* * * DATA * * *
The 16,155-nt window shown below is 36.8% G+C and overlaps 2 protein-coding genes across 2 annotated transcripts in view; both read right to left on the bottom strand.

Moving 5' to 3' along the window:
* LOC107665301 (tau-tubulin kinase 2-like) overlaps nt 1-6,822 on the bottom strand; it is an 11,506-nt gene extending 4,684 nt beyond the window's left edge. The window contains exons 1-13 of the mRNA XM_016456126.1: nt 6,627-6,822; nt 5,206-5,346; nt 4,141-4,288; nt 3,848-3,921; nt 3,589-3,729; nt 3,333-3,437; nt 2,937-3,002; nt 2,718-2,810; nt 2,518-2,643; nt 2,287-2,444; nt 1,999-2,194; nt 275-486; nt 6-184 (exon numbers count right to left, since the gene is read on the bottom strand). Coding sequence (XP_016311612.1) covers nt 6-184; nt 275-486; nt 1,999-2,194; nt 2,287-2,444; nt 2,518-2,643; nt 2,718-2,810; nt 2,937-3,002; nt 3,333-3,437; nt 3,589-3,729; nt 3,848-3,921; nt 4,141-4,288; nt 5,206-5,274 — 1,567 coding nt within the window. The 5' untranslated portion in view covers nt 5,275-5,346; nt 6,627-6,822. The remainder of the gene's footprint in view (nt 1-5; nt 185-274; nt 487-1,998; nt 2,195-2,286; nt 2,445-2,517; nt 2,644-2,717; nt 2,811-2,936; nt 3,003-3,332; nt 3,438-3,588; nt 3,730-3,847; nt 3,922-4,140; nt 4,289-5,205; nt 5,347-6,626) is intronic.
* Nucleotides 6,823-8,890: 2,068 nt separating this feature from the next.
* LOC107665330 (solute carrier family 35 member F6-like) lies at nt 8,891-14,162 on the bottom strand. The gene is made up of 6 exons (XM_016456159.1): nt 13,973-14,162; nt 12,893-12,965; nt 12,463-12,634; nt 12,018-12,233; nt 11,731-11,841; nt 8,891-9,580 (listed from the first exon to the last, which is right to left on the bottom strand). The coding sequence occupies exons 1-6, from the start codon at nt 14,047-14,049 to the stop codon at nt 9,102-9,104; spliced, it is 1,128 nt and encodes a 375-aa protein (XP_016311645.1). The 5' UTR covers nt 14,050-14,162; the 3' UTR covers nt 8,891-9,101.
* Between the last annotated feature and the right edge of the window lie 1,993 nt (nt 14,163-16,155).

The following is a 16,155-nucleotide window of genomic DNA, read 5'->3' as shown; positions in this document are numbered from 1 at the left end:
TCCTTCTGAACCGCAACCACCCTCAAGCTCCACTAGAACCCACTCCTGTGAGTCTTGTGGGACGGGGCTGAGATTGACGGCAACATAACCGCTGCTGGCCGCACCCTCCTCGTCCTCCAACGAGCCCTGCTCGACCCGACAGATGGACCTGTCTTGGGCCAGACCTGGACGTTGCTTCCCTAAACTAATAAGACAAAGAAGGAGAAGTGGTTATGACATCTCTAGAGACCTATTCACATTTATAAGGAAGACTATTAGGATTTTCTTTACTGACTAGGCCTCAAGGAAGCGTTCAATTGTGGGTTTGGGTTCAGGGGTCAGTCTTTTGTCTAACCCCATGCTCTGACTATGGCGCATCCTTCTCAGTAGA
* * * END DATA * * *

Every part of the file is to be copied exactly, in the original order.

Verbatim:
The 16,155-nt window shown below is 36.8% G+C and overlaps 2 protein-coding genes across 2 annotated transcripts in view; both read right to left on the bottom strand.

Moving 5' to 3' along the window:
* LOC107665301 (tau-tubulin kinase 2-like) overlaps nt 1-6,822 on the bottom strand; it is an 11,506-nt gene extending 4,684 nt beyond the window's left edge. The window contains exons 1-13 of the mRNA XM_016456126.1: nt 6,627-6,822; nt 5,206-5,346; nt 4,141-4,288; nt 3,848-3,921; nt 3,589-3,729; nt 3,333-3,437; nt 2,937-3,002; nt 2,718-2,810; nt 2,518-2,643; nt 2,287-2,444; nt 1,999-2,194; nt 275-486; nt 6-184 (exon numbers count right to left, since the gene is read on the bottom strand). Coding sequence (XP_016311612.1) covers nt 6-184; nt 275-486; nt 1,999-2,194; nt 2,287-2,444; nt 2,518-2,643; nt 2,718-2,810; nt 2,937-3,002; nt 3,333-3,437; nt 3,589-3,729; nt 3,848-3,921; nt 4,141-4,288; nt 5,206-5,274 — 1,567 coding nt within the window. The 5' untranslated portion in view covers nt 5,275-5,346; nt 6,627-6,822. The remainder of the gene's footprint in view (nt 1-5; nt 185-274; nt 487-1,998; nt 2,195-2,286; nt 2,445-2,517; nt 2,644-2,717; nt 2,811-2,936; nt 3,003-3,332; nt 3,438-3,588; nt 3,730-3,847; nt 3,922-4,140; nt 4,289-5,205; nt 5,347-6,626) is intronic.
* Nucleotides 6,823-8,890: 2,068 nt separating this feature from the next.
* LOC107665330 (solute carrier family 35 member F6-like) lies at nt 8,891-14,162 on the bottom strand. The gene is made up of 6 exons (XM_016456159.1): nt 13,973-14,162; nt 12,893-12,965; nt 12,463-12,634; nt 12,018-12,233; nt 11,731-11,841; nt 8,891-9,580 (listed from the first exon to the last, which is right to left on the bottom strand). The coding sequence occupies exons 1-6, from the start codon at nt 14,047-14,049 to the stop codon at nt 9,102-9,104; spliced, it is 1,128 nt and encodes a 375-aa protein (XP_016311645.1). The 5' UTR covers nt 14,050-14,162; the 3' UTR covers nt 8,891-9,101.
* Between the last annotated feature and the right edge of the window lie 1,993 nt (nt 14,163-16,155).

The following is a 16,155-nucleotide window of genomic DNA, read 5'->3' as shown; positions in this document are numbered from 1 at the left end:
TCCTTCTGAACCGCAACCACCCTCAAGCTCCACTAGAACCCACTCCTGTGAGTCTTGTGGGACGGGGCTGAGATTGACGGCAACATAACCGCTGCTGGCCGCACCCTCCTCGTCCTCCAACGAGCCCTGCTCGACCCGACAGATGGACCTGTCTTGGGCCAGACCTGGACGTTGCTTCCCTAAACTAATAAGACAAAGAAGGAGAAGTGGTTATGACATCTCTAGAGACCTATTCACATTTATAAGGAAGACTATTAGGATTTTCTTTACTGACTAGGCCTCAAGGAAGCGTTCAATTGTGGGTTTGGGTTCAGGGGTCAGTCTTTTGTCTAACCCCATGCTCTGACTATGGCGCATCCTTCTCAGTAGA